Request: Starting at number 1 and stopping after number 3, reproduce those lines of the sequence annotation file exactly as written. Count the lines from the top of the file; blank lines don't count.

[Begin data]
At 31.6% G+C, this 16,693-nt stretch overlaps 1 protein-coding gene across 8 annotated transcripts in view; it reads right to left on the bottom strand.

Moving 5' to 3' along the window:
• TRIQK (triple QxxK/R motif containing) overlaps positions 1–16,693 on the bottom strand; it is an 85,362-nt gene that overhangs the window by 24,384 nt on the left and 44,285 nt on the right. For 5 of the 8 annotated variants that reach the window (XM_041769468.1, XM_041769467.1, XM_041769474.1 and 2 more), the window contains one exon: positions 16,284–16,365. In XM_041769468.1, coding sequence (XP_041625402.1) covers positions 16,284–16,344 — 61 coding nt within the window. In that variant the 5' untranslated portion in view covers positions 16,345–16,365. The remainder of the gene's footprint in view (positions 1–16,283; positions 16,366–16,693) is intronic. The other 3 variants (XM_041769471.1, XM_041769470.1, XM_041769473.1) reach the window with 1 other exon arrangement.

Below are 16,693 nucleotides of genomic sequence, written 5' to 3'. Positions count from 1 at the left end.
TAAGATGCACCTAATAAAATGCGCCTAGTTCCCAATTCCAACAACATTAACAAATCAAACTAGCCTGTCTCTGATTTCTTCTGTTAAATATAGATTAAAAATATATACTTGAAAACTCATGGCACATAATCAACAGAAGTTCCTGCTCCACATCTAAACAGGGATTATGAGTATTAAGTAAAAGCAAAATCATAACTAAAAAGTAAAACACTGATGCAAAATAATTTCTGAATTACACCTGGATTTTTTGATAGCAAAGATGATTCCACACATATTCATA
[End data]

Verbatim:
At 31.6% G+C, this 16,693-nt stretch overlaps 1 protein-coding gene across 8 annotated transcripts in view; it reads right to left on the bottom strand.

Moving 5' to 3' along the window:
• TRIQK (triple QxxK/R motif containing) overlaps positions 1–16,693 on the bottom strand; it is an 85,362-nt gene that overhangs the window by 24,384 nt on the left and 44,285 nt on the right. For 5 of the 8 annotated variants that reach the window (XM_041769468.1, XM_041769467.1, XM_041769474.1 and 2 more), the window contains one exon: positions 16,284–16,365. In XM_041769468.1, coding sequence (XP_041625402.1) covers positions 16,284–16,344 — 61 coding nt within the window. In that variant the 5' untranslated portion in view covers positions 16,345–16,365. The remainder of the gene's footprint in view (positions 1–16,283; positions 16,366–16,693) is intronic. The other 3 variants (XM_041769471.1, XM_041769470.1, XM_041769473.1) reach the window with 1 other exon arrangement.